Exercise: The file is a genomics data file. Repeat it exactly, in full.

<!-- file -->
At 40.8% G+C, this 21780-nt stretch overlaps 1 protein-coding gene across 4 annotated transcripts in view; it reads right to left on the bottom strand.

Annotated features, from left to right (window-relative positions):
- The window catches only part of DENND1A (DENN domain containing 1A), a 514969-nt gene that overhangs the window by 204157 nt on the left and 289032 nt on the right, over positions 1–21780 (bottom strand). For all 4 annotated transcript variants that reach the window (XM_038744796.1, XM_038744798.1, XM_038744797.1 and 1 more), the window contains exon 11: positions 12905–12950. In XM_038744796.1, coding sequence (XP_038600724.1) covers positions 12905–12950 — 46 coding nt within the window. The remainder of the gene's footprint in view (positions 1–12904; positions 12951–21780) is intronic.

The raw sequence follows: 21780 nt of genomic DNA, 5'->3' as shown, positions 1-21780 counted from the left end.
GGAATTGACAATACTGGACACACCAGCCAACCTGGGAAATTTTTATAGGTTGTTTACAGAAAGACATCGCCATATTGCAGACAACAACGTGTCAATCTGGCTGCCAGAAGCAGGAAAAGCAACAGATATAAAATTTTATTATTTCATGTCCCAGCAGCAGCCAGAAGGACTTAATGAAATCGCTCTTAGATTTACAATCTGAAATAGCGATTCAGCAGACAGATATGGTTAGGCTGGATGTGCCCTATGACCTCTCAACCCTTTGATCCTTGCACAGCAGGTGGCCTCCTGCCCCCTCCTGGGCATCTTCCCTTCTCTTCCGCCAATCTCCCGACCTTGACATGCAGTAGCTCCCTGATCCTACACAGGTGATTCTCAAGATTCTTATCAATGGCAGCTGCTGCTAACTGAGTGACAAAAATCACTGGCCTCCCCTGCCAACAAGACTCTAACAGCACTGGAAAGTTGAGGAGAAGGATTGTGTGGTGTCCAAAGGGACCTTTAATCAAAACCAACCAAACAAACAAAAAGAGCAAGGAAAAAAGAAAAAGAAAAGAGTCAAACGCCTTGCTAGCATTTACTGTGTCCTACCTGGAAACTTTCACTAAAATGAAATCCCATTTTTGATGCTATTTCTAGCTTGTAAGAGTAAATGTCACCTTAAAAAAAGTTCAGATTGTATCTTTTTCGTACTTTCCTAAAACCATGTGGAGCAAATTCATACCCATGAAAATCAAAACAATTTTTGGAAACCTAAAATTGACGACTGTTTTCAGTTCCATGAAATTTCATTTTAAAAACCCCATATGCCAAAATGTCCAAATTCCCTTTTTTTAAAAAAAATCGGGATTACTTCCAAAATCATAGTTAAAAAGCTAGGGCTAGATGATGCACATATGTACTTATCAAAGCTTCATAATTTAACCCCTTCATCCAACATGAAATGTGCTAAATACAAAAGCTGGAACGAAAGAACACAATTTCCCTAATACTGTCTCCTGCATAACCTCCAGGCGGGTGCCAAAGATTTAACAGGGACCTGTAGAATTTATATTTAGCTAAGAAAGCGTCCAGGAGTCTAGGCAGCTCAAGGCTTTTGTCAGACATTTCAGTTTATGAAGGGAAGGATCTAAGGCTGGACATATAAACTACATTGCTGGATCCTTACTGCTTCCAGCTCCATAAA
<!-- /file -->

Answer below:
At 40.8% G+C, this 21780-nt stretch overlaps 1 protein-coding gene across 4 annotated transcripts in view; it reads right to left on the bottom strand.

Annotated features, from left to right (window-relative positions):
- The window catches only part of DENND1A (DENN domain containing 1A), a 514969-nt gene that overhangs the window by 204157 nt on the left and 289032 nt on the right, over positions 1–21780 (bottom strand). For all 4 annotated transcript variants that reach the window (XM_038744796.1, XM_038744798.1, XM_038744797.1 and 1 more), the window contains exon 11: positions 12905–12950. In XM_038744796.1, coding sequence (XP_038600724.1) covers positions 12905–12950 — 46 coding nt within the window. The remainder of the gene's footprint in view (positions 1–12904; positions 12951–21780) is intronic.

The raw sequence follows: 21780 nt of genomic DNA, 5'->3' as shown, positions 1-21780 counted from the left end.
GGAATTGACAATACTGGACACACCAGCCAACCTGGGAAATTTTTATAGGTTGTTTACAGAAAGACATCGCCATATTGCAGACAACAACGTGTCAATCTGGCTGCCAGAAGCAGGAAAAGCAACAGATATAAAATTTTATTATTTCATGTCCCAGCAGCAGCCAGAAGGACTTAATGAAATCGCTCTTAGATTTACAATCTGAAATAGCGATTCAGCAGACAGATATGGTTAGGCTGGATGTGCCCTATGACCTCTCAACCCTTTGATCCTTGCACAGCAGGTGGCCTCCTGCCCCCTCCTGGGCATCTTCCCTTCTCTTCCGCCAATCTCCCGACCTTGACATGCAGTAGCTCCCTGATCCTACACAGGTGATTCTCAAGATTCTTATCAATGGCAGCTGCTGCTAACTGAGTGACAAAAATCACTGGCCTCCCCTGCCAACAAGACTCTAACAGCACTGGAAAGTTGAGGAGAAGGATTGTGTGGTGTCCAAAGGGACCTTTAATCAAAACCAACCAAACAAACAAAAAGAGCAAGGAAAAAAGAAAAAGAAAAGAGTCAAACGCCTTGCTAGCATTTACTGTGTCCTACCTGGAAACTTTCACTAAAATGAAATCCCATTTTTGATGCTATTTCTAGCTTGTAAGAGTAAATGTCACCTTAAAAAAAGTTCAGATTGTATCTTTTTCGTACTTTCCTAAAACCATGTGGAGCAAATTCATACCCATGAAAATCAAAACAATTTTTGGAAACCTAAAATTGACGACTGTTTTCAGTTCCATGAAATTTCATTTTAAAAACCCCATATGCCAAAATGTCCAAATTCCCTTTTTTTAAAAAAAATCGGGATTACTTCCAAAATCATAGTTAAAAAGCTAGGGCTAGATGATGCACATATGTACTTATCAAAGCTTCATAATTTAACCCCTTCATCCAACATGAAATGTGCTAAATACAAAAGCTGGAACGAAAGAACACAATTTCCCTAATACTGTCTCCTGCATAACCTCCAGGCGGGTGCCAAAGATTTAACAGGGACCTGTAGAATTTATATTTAGCTAAGAAAGCGTCCAGGAGTCTAGGCAGCTCAAGGCTTTTGTCAGACATTTCAGTTTATGAAGGGAAGGATCTAAGGCTGGACATATAAACTACATTGCTGGATCCTTACTGCTTCCAGCTCCATAAA